Best Predictor

$$ \newcommand{\mat}[1]{\mathop{#1}_{\sim}} \newcommand{\bsymb}[1]{\boldsymbol{#1}} $$

Best Predictor

We end with a solution to a problem of prediction based on more than one predictor.

Let $p$ (for predictors) be a positive integer. Suppose the random vector

$$ \begin{bmatrix} Y \\ X_1 \\ X_2 \\ \vdots \\ X_p \end{bmatrix} $$

is multivariate normal, and suppose we are trying to predict $Y$ based on the $p$ predictor variables

$$ \mat{X} ~ = ~ \begin{bmatrix} X_1 \\ X_2 \\ \vdots \\ X_p \end{bmatrix} $$

You will recognize the following as extensions of results you know well from predicting $Y$ based on a single $X$.

  • The conditional distribution of $Y$ given $\mat{X} = \mat{x}$ is normal.
  • The conditional expectation of $Y$ given $\mat{X}$ is the least squares predictor of $Y$ given $\mat{X}$.
  • The conditional expectation of $Y$ given $\mat{X}$ is linear, and hence the best overall predictor (by the criterion of least squares) is the same as the best linear predictor.

To complete the specification of the normal conditional distribution of $Y$ given $\mat{X}$, we have to identify the conditional mean and the conditional variance. We will not derive these quantities, but we will demonstrate how their formulas are clear analogs of the familiar calculations when there is only one predictor variable.

To keep our variables organized and our notation compact, we will partition the random vector and its mean vector.

$$ \begin{bmatrix} Y \\ X_1 \\ X_2 \\ \vdots \\ X_p \end{bmatrix} ~ = ~ \begin{bmatrix} Y \\ \mat{X} \end{bmatrix} ~~~~~~~~~~~~~~~ \begin{bmatrix} \mu_Y \\ \mu_{X_1} \\ \mu_{X_2} \\ \vdots \\ \mu_{X_p} \end{bmatrix} ~ = ~ \begin{bmatrix} \mu_Y \\ \mat{\mu_X} \end{bmatrix} $$

We can partition the covariance matrix as well, according to the demarcating lines shown below.

$$ \left[\begin{array}{c|cccc} \sigma_Y^2 & \sigma_{Y, X_1} & \sigma_{Y, X_2} & \cdots & \sigma_{Y, X_p}\\ \hline \sigma_{X_1, Y} & \sigma_{X_1}^2 & \sigma_{X_1, X_3} & \cdots & \sigma_{X_2, X_p} \\ \vdots & \vdots & \ddots &\vdots & \vdots \\ \sigma_{X_p, Y} & \sigma_{X_p, X_1} & \sigma_{X_p, X_2} & \cdots & \sigma_{X_p}^2 \\ \end{array}\right] ~ = ~ \left[\begin{array}{c|c} \sigma_Y^2& \bsymb{\Sigma_{Y,X}} \\ \hline \bsymb{\Sigma_{X,Y}} & \bsymb{\Sigma_{X,X}}\\ \end{array}\right] $$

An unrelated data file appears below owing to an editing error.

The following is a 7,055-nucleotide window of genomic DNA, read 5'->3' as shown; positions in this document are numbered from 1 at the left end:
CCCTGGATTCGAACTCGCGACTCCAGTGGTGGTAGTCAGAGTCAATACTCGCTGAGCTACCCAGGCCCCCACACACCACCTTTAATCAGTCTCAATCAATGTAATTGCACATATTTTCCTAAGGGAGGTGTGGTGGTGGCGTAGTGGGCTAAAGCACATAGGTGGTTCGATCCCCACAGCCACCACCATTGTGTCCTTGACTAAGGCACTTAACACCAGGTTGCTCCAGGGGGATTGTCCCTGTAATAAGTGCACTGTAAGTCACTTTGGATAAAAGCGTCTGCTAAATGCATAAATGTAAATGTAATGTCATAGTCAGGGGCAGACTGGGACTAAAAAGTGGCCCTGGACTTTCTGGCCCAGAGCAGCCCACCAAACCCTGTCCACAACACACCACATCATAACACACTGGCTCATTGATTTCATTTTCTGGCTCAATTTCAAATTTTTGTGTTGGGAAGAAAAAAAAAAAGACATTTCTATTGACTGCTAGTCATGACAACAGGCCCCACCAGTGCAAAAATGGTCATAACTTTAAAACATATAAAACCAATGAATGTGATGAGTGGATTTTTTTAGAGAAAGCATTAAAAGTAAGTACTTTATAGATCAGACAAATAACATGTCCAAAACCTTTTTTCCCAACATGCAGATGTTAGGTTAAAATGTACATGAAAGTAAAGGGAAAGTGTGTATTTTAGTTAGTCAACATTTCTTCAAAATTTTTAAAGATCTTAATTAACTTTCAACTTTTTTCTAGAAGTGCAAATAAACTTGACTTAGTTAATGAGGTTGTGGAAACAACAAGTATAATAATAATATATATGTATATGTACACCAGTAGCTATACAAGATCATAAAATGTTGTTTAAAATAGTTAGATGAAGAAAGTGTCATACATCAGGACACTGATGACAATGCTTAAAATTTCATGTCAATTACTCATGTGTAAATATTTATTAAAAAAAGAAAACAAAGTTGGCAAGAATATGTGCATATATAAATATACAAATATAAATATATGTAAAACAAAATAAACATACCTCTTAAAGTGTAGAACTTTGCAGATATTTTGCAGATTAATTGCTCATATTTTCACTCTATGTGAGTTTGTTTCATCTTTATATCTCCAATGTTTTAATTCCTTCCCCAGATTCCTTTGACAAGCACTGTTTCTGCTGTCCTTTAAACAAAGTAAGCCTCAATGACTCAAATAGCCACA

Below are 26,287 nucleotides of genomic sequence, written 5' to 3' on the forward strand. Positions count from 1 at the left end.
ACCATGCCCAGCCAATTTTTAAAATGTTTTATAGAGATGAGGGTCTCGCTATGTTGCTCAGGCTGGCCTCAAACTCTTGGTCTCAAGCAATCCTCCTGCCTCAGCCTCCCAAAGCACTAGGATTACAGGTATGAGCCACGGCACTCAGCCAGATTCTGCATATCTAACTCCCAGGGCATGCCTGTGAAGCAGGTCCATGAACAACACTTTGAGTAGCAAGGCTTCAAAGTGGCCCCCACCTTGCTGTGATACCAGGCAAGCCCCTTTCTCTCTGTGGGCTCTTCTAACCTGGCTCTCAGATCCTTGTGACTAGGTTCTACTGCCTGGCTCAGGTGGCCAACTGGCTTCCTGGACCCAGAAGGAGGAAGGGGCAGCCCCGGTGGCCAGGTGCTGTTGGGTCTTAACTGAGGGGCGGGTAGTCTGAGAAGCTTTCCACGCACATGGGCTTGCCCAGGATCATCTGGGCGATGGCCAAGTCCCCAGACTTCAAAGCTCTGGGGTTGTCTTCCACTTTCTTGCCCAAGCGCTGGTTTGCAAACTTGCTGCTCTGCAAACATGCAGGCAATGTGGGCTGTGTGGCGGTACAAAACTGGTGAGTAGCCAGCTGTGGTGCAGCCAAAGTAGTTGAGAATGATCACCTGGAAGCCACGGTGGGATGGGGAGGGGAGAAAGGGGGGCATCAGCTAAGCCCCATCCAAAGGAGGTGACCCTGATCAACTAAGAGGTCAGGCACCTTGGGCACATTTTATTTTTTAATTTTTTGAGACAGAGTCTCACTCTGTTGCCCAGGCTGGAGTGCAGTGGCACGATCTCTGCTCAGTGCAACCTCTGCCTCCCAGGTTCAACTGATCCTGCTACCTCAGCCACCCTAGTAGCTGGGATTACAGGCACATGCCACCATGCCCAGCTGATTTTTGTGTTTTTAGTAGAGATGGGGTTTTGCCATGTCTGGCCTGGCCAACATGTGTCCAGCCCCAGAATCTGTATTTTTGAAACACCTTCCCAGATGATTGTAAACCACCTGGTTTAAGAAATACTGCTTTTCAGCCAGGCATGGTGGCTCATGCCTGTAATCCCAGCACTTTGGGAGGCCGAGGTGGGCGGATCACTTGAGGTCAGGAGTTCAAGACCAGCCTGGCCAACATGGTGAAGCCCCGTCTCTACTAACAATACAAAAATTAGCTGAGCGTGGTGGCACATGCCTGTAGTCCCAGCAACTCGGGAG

• The top left (1, 1) element is the variance of $Y$.
  • The bottom right hand $p \times p$ matrix $\bsymb{\Sigma_{X,X}}$ is a covariance matrix in its own right. It is the covariance matrix of the $p$ predictor variables.
  • The top right hand row vector $\bsymb{\Sigma_{Y,X}}$ and bottom left hand column vector $\bsymb{\Sigma_{X,Y}}$ are transposes of each other. Each contains the covariance of the response variable $Y$ with each of the predictor variables.

Conditional Expectation

We will start by recalling how to predict $Y$ based on one predictor variable $X$. As in previous sections, let $a^*$ be the slope of the regression line. Our first step is to write $a^*$ in terms of elements of elements of the covariance matrix of $X$ and $Y$.

$$ a^* ~ = ~ \rho \frac{\sigma_Y}{\sigma_X} ~ = ~ \frac{\sigma_{X,Y}}{\sigma_X \sigma_Y} \cdot \frac{\sigma_Y}{\sigma_X} ~ = ~ \sigma_{Y,X}({\sigma_X^2})^{-1} $$

The equation of the regression line is

\begin{align*} E(Y \mid X = x) ~ &= ~ a^*x + (\mu_Y - a^*\mu_X) \\ &= ~ a^*(x - \mu_X) + \mu_Y \\ &= ~ \sigma_{Y,X}({\sigma_X^2})^{-1}(x - \mu_X) + \mu_Y \end{align*}

To extend this result to the case where $\mat{X}$ has $p$ components, replace each of the quantities in the formula by its matrix counterpart.

Regression of $Y$ on $\mat{X}$

$$ E(Y \mid \mat{X} = \mat{x}) ~ = ~ \bsymb{\Sigma_{Y,X}}\bsymb{\Sigma_{X,X}}^{-1} \big{(} \mat{x} - \mat{\mu_X} \big{)} + \mu_Y $$

The result should be quite believable though we have proved it only in the case of one predictor variable. There are several ways to prove it in the general case. One way is to use the division rule to find the conditional density of $Y$ given $X$. A more insightful way is to write multivariate normal variables in terms of independent normal variables and then make use of the independence just as we did when we had one predictor.

Whether or not you go through the proof in the future, keep in mind that order matters when you are multiplying matrices: you can only multiply matrices if their shapes allow it. In the formula for $E(Y \mid \mat{X} = \mat{x})$, the mean $\mu_Y$ is a scalar. So $\bsymb{\Sigma_{Y,X}}\bsymb{\Sigma_{X,X}}^{-1} \big{(} \mat{x} - \mat{\mu_X} \big{)}$ had better be a scalar as well. It is, because:

  • $\bsymb{\Sigma_{Y,X}}$ is a $1 \times p$ row vector
  • $\bsymb{\Sigma_{X,X}}^{-1}$ is a $p \times p$ matrix
  • $\big{(} \mat{x} - \mat{\mu_X} \big{)}$ is a $p \times 1$ column vector

Conditional Variance

Return to predicting $Y$ based on just one variable $X$, and this time write $\rho^2$ in terms of elements of the covariance matrix of $X$ and $Y$.

$$ \rho^2 ~ = ~ \frac{\sigma_{X,Y}^2}{\sigma_X^2 \sigma_Y^2} ~ = ~ \sigma_{Y,X}({\sigma_X^2})^{-1}\sigma_{X,Y}({\sigma_Y^2})^{-1} $$

Thus for every $x$, $$ Var(Y \mid X = x) ~ = ~ (1 - \rho^2)\sigma_Y^2 ~ = ~ \sigma_Y^2 - \rho^2\sigma_Y^2 ~ = ~ \sigma_Y^2 - \sigma_{Y,X}({\sigma_X^2})^{-1}\sigma_{X,Y} $$

As before, replace each of the quantities above by its matrix counterpart to extend the result to the case of $p$ predictors.

Mean Square Error of Regression

$$ Var(Y \mid \mat{X} = \mat{x}) ~ = ~ \sigma_Y^2 ~ - ~ \bsymb{\Sigma_{Y,X}}(\bsymb{\Sigma_{X,X}})^{-1}\bsymb{\Sigma_{X,Y}} $$

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